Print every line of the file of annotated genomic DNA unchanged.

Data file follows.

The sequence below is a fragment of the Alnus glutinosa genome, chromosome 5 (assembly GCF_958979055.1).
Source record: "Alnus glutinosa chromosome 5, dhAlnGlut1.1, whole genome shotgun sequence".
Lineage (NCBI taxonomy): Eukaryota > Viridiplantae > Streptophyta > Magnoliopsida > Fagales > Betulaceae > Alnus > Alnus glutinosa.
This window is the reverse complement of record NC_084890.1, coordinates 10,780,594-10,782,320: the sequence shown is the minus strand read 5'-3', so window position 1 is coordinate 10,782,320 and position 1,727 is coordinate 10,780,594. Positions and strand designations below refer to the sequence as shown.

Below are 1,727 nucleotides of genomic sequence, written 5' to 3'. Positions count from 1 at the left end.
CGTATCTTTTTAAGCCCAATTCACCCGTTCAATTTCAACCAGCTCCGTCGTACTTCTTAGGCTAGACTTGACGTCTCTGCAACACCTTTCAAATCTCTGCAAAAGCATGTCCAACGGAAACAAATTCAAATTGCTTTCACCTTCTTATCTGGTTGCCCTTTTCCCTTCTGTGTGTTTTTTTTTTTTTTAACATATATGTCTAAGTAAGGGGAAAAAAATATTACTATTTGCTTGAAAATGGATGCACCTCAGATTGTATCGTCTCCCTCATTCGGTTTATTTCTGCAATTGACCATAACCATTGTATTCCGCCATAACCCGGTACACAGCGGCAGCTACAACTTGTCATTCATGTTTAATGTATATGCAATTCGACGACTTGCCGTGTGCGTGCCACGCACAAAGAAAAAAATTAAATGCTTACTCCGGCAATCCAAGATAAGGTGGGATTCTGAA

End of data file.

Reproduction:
The sequence below is a fragment of the Alnus glutinosa genome, chromosome 5 (assembly GCF_958979055.1).
Source record: "Alnus glutinosa chromosome 5, dhAlnGlut1.1, whole genome shotgun sequence".
Lineage (NCBI taxonomy): Eukaryota > Viridiplantae > Streptophyta > Magnoliopsida > Fagales > Betulaceae > Alnus > Alnus glutinosa.
This window is the reverse complement of record NC_084890.1, coordinates 10,780,594-10,782,320: the sequence shown is the minus strand read 5'-3', so window position 1 is coordinate 10,782,320 and position 1,727 is coordinate 10,780,594. Positions and strand designations below refer to the sequence as shown.

Below are 1,727 nucleotides of genomic sequence, written 5' to 3'. Positions count from 1 at the left end.
CGTATCTTTTTAAGCCCAATTCACCCGTTCAATTTCAACCAGCTCCGTCGTACTTCTTAGGCTAGACTTGACGTCTCTGCAACACCTTTCAAATCTCTGCAAAAGCATGTCCAACGGAAACAAATTCAAATTGCTTTCACCTTCTTATCTGGTTGCCCTTTTCCCTTCTGTGTGTTTTTTTTTTTTTTAACATATATGTCTAAGTAAGGGGAAAAAAATATTACTATTTGCTTGAAAATGGATGCACCTCAGATTGTATCGTCTCCCTCATTCGGTTTATTTCTGCAATTGACCATAACCATTGTATTCCGCCATAACCCGGTACACAGCGGCAGCTACAACTTGTCATTCATGTTTAATGTATATGCAATTCGACGACTTGCCGTGTGCGTGCCACGCACAAAGAAAAAAATTAAATGCTTACTCCGGCAATCCAAGATAAGGTGGGATTCTGAA